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I'm just using this account to archive the many things I find fascinating about nature.
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thescienceofreality:

Twin Galaxy Stones

A stunning pair of nearly identical Lightning Ridge Black Opals. These rare stone are both more valuable and far more fragile than diamonds. [xAnyone wonder why it’s called Lightning Ridge? These are like lightning bolts that flash and change as they move.

thescienceofreality:

Twin Galaxy Stones
A stunning pair of nearly identical Lightning Ridge Black Opals. These rare stone are both more valuable and far more fragile than diamonds. [x] Anyone wonder why it’s called Lightning Ridge? These are like lightning bolts that flash and change as they move.

thescienceofreality:

Twin Galaxy Stones

A stunning pair of nearly identical Lightning Ridge Black Opals. These rare stone are both more valuable and far more fragile than diamonds. [xAnyone wonder why it’s called Lightning Ridge? These are like lightning bolts that flash and change as they move.





earth-song:

The Gila monster (Heloderma suspectum) is a species of venomous lizard native to the southwestern United States and northwestern Mexican state of Sonora. A heavy, slow-moving lizard, up to 60 cm (2.0 ft) long, the Gila monster is the only venomous lizard native to the United States and one of only two known species of venomous lizards in North America, the other being its close relative, the Mexican beaded lizard (H. horridum). Though the Gila monster is venomous, its sluggish nature means that it represents little threat to humans. However, it has earned a fearsome reputation and is sometimes killed despite being protected by state law in Arizona.

( read more ) Photos by Joel Sartore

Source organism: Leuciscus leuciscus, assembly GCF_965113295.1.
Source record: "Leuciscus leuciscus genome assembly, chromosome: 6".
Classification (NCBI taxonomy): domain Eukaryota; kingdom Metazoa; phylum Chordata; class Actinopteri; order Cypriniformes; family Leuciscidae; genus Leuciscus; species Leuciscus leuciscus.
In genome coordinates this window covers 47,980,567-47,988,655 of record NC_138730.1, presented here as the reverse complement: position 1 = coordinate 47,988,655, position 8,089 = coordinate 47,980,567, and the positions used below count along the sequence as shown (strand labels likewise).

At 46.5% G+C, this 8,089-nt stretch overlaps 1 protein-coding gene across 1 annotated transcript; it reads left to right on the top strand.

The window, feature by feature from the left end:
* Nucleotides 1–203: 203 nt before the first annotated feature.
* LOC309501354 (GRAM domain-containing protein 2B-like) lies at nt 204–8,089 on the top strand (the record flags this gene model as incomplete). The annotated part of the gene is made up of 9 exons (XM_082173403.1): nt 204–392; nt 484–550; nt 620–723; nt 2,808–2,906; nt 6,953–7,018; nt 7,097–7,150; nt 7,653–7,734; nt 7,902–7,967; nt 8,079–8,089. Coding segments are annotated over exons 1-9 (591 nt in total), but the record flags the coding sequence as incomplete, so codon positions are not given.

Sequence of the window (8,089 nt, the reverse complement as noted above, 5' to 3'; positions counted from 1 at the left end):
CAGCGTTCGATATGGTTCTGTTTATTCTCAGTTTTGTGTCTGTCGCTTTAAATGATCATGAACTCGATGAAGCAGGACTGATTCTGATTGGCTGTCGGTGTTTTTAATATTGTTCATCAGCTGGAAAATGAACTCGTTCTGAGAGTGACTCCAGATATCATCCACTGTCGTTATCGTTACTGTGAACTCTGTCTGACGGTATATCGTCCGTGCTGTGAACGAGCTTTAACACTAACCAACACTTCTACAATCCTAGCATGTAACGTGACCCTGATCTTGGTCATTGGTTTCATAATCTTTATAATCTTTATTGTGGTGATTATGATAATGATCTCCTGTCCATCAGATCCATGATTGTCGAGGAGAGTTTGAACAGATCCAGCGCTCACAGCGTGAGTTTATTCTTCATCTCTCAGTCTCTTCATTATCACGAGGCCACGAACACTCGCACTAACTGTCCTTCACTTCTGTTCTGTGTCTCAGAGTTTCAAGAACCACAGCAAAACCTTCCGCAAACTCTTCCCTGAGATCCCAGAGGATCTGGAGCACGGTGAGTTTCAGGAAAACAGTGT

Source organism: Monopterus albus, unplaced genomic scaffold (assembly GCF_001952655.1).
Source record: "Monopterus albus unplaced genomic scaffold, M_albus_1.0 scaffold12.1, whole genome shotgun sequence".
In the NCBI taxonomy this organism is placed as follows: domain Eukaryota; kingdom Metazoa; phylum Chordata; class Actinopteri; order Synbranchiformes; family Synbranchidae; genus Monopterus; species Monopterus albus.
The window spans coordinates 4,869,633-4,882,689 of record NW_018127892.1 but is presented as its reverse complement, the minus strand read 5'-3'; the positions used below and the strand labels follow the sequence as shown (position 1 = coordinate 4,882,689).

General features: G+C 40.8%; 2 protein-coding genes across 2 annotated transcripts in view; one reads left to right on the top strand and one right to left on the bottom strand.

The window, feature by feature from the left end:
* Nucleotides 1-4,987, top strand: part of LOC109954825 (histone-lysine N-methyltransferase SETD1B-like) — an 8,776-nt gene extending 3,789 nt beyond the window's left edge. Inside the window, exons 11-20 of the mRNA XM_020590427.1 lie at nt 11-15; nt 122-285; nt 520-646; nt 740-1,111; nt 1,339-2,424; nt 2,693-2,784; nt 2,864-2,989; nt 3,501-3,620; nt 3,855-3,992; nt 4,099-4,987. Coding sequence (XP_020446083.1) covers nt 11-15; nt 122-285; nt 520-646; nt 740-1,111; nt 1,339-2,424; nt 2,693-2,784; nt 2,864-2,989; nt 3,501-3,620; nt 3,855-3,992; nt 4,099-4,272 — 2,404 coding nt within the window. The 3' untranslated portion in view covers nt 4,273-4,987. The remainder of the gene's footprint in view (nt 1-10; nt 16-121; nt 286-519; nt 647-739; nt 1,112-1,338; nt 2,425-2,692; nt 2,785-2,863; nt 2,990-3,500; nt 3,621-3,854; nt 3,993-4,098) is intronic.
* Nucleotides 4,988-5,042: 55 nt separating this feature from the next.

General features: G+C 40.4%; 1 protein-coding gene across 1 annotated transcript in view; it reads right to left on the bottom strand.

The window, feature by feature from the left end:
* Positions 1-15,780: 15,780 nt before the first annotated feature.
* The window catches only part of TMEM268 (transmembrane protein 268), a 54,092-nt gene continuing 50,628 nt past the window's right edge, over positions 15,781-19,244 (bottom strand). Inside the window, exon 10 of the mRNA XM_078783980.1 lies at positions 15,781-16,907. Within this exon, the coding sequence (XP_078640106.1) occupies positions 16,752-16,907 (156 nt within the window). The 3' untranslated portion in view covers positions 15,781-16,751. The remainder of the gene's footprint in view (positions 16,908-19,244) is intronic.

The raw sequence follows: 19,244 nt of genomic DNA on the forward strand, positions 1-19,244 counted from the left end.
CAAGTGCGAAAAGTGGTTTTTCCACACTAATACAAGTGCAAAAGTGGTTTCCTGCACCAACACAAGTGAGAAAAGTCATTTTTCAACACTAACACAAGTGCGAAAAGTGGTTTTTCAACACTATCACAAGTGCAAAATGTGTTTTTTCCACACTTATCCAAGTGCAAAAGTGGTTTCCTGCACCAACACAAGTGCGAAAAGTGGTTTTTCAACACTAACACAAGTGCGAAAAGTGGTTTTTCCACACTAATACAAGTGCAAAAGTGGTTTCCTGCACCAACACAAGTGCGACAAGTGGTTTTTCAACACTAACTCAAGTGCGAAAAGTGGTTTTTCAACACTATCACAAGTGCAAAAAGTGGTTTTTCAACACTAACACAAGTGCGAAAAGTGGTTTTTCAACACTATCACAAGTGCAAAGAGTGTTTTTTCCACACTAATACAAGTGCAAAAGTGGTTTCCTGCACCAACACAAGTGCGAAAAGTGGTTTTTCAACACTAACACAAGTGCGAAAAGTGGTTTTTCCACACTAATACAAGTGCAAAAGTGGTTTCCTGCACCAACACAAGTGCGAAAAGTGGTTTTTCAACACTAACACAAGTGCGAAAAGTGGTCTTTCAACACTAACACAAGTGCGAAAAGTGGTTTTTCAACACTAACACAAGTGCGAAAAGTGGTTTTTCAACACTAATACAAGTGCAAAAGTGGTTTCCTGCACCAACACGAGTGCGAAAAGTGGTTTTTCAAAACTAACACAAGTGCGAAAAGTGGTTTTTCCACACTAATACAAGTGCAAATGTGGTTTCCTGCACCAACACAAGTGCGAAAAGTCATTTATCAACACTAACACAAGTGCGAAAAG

earth-song:

The Gila monster (Heloderma suspectum) is a species of venomous lizard native to the southwestern United States and northwestern Mexican state of Sonora. A heavy, slow-moving lizard, up to 60 cm (2.0 ft) long, the Gila monster is the only venomous lizard native to the United States and one of only two known species of venomous lizards in North America, the other being its close relative, the Mexican beaded lizard (H. horridum). Though the Gila monster is venomous, its sluggish nature means that it represents little threat to humans. However, it has earned a fearsome reputation and is sometimes killed despite being protected by state law in Arizona.

( read more ) Photos by Joel Sartore





malformalady:

Octopus eggs

Photo credit: Simon Chandra

malformalady:


Octopus eggs Photo credit: Simon Chandra

malformalady:

Octopus eggs

Photo credit: Simon Chandra





Close-up of a pink pelican

Close-up of a pink pelican

Close-up of a pink pelican





Toothed Jelly Fungus (Pseudohydnum gelatinosum)

Toothed Jelly Fungus (Pseudohydnum gelatinosum)

Toothed Jelly Fungus (Pseudohydnum gelatinosum)





libels:

In the 1950’s and 1960’s, a psychologist named Harry Harlow did unethical studies on social development in primates. Harlow et al. took newborn rhesus macaques away from their mothers and placed them with “wire mothers” (monkey shaped things that were featureless and made out of wire) or “cloth mothers” (monkey-shaped things that had faces and bodies covered with a soft, warm cloth).